Wednesday, May 30, 2007

Day 10

Today we began our day visiting the Santo Tomas Hospital. We spent our time in the maternity center. It is known as the most popular hospital for patients who have no insurance or little money. It was different than the hospitals of the United States in that there were no private rooms. All the patients shared a common area with 50-60 beds per floor. One of the more interesting floors we visited was the high risk pregnancy floor.

The highlight of our day was the labor and delivery experience. We were all fortunate to have been able to see the birth of a child. The hospital was very busy and it was a challenge to get us in but the nurse managed to find a place for us. We all went in groups of about 3-4 students per delivery room. The first two groups of four students witnessed very quick deliveries and the final group had the opportunity to watch a lengthy delivery, placental removal and the suturing of an episiotomy.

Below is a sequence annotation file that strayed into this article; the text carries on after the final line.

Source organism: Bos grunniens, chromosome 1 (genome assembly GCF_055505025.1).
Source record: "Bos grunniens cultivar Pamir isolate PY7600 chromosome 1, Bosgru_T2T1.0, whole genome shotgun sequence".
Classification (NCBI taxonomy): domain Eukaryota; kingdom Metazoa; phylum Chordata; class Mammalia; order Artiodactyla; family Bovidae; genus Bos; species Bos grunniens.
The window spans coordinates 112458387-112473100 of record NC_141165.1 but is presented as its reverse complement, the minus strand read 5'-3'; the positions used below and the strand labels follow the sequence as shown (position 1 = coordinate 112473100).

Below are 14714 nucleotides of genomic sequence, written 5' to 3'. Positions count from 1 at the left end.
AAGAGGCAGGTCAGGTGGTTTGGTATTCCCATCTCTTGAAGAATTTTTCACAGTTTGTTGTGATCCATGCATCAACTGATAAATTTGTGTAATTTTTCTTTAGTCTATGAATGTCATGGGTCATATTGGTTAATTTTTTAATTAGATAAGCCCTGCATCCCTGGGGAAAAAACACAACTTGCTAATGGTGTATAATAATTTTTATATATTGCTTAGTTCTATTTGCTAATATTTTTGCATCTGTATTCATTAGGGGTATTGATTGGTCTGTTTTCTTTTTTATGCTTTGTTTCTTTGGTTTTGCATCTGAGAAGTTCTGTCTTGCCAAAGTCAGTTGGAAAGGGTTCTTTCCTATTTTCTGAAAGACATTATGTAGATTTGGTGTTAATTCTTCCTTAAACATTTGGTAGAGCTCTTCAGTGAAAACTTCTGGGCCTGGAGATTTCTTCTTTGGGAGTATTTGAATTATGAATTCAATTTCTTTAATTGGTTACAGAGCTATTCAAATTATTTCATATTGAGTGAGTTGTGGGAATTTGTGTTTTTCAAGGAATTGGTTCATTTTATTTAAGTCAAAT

In the postpartum period the hospital emphasizes a lot of health education about breast feeding. We passed by a section where mothers are taught to breast feed and care for their newborns. Our maternity clinical day exceeded our expectations because from the beginning of our trip we did not anticipate being able to observe the labor and delivery process.

After the hospital we had lunch and some people did laundry. We then headed to the Pan American Health Organization (PAHO) in the City of Knowledge. This agency functions as the disaster relief program for the Americas. PAHO is the regional form of the World Health Organization. We had an interesting presentation which focused on PAHO’s role with hospital disaster management.

The day concluded with a quiet evening spent at our villas.

Tuesday, May 29, 2007

Day 9